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Financial Decisions: Learning to Survive after Losing a Spouse

By Lucille Rosetti of The Bereaved.

Losing a spouse is a heart-wrenching experience, but it’s one that is a reality for 50 percent of every lifelong union. The survivor is often left with decisions to make that were never made solo before. Some of these decisions include where to live and how to spend money. If you find yourself in a position to help an elderly family member as they learn to navigate this uncharted territory, keep reading. In the following few paragraphs, we will offer practical advice to help your loved one avoid making common financial mistakes.

Money and Grief: A Bad Combination

Grief is a powerful emotion that can easily lead to clouded judgment. One of the most important things you can do for your loved one is to help them take care of immediate needs, such as funeral expenses and paying bills. A few weeks after the death, they should be encouraged to evaluate their household and personal expenses. Fidelity Investments points out that there will be dozens of decisions following the spouse’s death; all of their financial assets and liabilities should be identified. This will make it easier to manage their financial situation moving forward.

If your loved one is currently employed, encourage them to take some time off, but remind them not to make a career decision they may regret. Many individuals find that the routine of going to work each day helps them transition back into their lives. Further, as State Farm explains, working during retirement can provide financial stability. Until the estate is settled and their financial situation fully understood, the senior may benefit from collecting a paycheck.

Throughout the grieving process, your loved one may decide to move. While a lifestyle change may be exactly what they need, it may not be financially advantageous. If emotions allow, help them find a way to stay in their current home, especially if money is tight. There are many pros and cons that come along with a change of scenery after bereavement. However, it’s not a decision that should be made without careful consideration and ample planning.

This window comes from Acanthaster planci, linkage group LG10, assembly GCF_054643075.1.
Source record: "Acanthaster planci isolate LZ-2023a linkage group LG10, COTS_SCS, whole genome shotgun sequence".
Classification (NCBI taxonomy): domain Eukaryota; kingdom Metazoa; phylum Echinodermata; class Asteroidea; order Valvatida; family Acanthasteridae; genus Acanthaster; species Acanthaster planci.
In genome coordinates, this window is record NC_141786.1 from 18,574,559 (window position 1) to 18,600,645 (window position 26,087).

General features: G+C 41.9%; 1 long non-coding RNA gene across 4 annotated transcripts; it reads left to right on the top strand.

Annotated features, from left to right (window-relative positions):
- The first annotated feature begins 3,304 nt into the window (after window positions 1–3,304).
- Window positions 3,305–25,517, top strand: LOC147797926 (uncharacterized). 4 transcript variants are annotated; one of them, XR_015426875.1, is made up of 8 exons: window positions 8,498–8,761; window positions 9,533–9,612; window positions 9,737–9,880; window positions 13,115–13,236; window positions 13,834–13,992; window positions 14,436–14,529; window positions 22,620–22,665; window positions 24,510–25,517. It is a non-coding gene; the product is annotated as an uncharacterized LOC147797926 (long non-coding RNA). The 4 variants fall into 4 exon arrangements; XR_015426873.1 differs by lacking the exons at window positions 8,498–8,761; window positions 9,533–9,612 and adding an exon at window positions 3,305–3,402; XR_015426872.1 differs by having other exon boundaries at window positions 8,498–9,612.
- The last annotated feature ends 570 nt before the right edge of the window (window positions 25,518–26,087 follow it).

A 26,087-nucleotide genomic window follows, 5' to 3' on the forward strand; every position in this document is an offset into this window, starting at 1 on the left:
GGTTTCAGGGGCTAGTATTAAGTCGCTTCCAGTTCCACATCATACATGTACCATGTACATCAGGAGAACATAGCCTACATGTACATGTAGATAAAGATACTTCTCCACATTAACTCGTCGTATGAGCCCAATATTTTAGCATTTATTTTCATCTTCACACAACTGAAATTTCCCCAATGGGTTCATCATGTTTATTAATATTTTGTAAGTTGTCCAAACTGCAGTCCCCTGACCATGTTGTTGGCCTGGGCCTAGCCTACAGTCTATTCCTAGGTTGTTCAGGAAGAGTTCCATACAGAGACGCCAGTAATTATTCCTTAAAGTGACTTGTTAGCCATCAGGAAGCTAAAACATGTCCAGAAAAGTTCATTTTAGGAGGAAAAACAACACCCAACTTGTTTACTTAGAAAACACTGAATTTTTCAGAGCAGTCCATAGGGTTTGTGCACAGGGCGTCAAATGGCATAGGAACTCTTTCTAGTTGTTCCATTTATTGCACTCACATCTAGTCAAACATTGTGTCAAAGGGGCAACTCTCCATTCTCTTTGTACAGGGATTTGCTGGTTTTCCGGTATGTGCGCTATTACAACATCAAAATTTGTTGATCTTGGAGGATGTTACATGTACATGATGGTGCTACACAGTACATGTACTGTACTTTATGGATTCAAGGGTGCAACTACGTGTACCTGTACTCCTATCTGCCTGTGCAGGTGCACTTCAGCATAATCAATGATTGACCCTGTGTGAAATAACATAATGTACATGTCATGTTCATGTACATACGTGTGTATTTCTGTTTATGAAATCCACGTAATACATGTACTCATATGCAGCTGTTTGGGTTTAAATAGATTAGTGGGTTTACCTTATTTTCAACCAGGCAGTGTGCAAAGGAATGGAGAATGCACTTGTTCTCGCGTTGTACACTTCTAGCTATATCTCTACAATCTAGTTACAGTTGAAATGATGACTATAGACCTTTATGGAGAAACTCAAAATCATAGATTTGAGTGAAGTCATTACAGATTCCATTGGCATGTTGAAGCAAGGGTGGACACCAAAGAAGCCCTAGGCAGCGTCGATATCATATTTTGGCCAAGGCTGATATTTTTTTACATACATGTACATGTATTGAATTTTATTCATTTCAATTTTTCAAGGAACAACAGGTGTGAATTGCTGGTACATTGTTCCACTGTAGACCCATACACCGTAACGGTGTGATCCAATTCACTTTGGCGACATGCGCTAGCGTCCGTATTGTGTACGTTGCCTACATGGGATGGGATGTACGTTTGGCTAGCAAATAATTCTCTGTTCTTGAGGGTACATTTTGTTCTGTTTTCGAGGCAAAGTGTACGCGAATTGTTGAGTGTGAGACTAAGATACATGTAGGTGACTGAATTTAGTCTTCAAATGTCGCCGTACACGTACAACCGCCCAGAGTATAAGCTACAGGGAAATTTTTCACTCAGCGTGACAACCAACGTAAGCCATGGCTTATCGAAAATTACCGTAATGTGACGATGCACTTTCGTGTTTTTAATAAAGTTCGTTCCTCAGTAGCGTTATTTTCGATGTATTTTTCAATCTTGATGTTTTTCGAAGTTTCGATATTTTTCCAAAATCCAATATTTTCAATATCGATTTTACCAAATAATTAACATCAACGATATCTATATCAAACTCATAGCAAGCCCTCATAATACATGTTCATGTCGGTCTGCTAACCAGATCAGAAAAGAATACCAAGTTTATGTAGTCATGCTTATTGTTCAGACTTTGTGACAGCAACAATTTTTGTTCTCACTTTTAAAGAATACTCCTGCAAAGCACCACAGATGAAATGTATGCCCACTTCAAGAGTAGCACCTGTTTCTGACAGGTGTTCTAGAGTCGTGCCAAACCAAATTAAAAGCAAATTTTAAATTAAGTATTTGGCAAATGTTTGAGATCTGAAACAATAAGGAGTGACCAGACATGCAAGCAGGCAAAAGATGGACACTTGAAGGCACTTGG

Getting Help

Money management isn’t easy, especially for seniors who’ve never had to do so before. HomeAdvisor recommends finding a financial planner to help, which is especially beneficial for seniors with a sizable investment portfolio. A financial planner will make informed decisions that can help them remain financially independent.

Other help that may be necessary after the death of the spouse includes housekeeping, transportation, and, depending on the health of the survivor, assistance with daily living activities. Unfortunately, these long-term care needs are often not covered under the Canada Health Act and may be additional expenses.

Avoiding Scams

One of the worst things that can happen to a person in the midst of grief is to become a target. Unfortunately, this happens more often than we would like to believe. In 2017, one Ontario widow was bilked out of her entire life savings in what’s been dubbed a “romance scam.” Other issues to watch out for are people requesting payment on an item the deceased supposedly ordered prior to their death, or individuals claiming they are charged with settling a debt.

Warn your loved one about the possibility, and caution them against giving out their personal information to anyone with whom they do not make initial contact. AJC.com offers more information on financial scams that target the elderly and notes that the best thing you can do is to stay involved in their lives as much as possible.

Losing a spouse is never easy, and the grief can make your loved one jump into irrational decisions or, worse, become a target. Help them get past the emotional cloudiness until they are able to make personal and financial decisions with purpose and clarity.

February 02, 2019 by

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